Gilead stops emergency access to experimental coronavirus drug

Gilead stops emergency access to experimental coronavirus drug

Gilead Sciences Inc announced it was temporarily putting new emergency access to its experimental coronavirus drug remdesivir on hold due to overwhelming demand, Reuters reports.


To prove it is safe and efective in the pandemic


The company  wants most people receiving the drug to participate in a clinical trial to prove if it is safe and effective.


Remdesivir has been touted by many - including President Donald Trump - as one of the more promising potential treatments for the virus.


The drugmaker said in a statement there had been an exponential increase in so-called compassionate-use requests for the drug.


The spread of the virus in Europe and the United States has “flooded an emergency treatment access system that was set up for very limited access to investigational medicines and never intended for use in response to a pandemic,” it said.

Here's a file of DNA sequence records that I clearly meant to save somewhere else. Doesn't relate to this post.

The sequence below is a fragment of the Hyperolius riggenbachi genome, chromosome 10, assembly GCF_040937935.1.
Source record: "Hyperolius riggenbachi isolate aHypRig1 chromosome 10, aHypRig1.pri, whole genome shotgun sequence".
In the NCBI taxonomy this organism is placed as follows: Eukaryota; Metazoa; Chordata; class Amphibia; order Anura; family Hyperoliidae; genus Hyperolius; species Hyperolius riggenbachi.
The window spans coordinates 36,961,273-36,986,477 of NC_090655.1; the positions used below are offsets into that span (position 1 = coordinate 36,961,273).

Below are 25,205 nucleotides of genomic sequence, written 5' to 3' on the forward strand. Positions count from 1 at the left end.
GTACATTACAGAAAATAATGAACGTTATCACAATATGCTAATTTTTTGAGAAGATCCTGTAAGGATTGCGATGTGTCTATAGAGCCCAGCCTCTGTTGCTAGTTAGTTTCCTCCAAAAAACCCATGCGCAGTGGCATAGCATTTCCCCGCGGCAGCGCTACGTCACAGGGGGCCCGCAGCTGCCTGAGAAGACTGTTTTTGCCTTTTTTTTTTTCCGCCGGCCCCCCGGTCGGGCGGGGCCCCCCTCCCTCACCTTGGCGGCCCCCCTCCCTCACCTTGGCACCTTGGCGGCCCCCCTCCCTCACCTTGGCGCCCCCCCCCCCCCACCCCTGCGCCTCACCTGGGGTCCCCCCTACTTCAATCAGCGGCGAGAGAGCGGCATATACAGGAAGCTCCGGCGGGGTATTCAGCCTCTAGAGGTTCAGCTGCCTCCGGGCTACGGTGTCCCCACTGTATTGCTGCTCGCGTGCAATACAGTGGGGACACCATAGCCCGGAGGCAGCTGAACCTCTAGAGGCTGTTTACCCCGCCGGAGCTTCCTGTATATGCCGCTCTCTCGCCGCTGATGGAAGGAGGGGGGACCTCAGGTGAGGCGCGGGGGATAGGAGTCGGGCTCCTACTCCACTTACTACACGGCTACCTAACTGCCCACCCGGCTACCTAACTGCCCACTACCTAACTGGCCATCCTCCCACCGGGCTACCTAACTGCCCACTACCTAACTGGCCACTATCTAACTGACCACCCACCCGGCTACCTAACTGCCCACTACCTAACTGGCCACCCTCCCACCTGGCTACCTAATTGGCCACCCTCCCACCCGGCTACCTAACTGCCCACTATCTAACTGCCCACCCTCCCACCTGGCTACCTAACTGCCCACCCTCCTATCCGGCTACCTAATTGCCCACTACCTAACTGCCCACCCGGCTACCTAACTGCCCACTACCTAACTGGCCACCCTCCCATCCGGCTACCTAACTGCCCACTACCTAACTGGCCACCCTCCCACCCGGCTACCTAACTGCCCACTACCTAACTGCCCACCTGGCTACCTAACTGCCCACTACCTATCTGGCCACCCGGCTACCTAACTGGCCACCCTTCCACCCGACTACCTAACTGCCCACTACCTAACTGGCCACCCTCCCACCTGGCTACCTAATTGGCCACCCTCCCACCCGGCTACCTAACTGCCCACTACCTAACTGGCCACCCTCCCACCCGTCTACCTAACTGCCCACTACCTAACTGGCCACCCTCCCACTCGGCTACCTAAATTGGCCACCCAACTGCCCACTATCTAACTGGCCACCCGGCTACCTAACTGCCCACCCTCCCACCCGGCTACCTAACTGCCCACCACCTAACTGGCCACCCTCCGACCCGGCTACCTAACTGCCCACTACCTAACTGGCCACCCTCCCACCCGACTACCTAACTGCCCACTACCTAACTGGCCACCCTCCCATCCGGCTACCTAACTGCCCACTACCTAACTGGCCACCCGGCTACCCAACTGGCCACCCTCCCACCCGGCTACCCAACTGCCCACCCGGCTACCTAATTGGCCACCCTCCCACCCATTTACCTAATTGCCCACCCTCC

Gilead said it would keep processing previously approved requests.


New system - expanded access programs


The company said it was shifting from a system of individual compassionate-use requests to expanded access programs, which it expects will start in a similar time frame that new requests for compassionate use would have been processed.


Gilead said it would make exceptions for pregnant women and children under 18 with severe COVID-19, the highly contagious respiratory disease caused by the coronavirus.


Enrollment inclinical trials

Enrollment in clinical trials is the primary way to access remdesivir to generate critical data that inform the appropriate use of this investigational medicine,” Gilead said.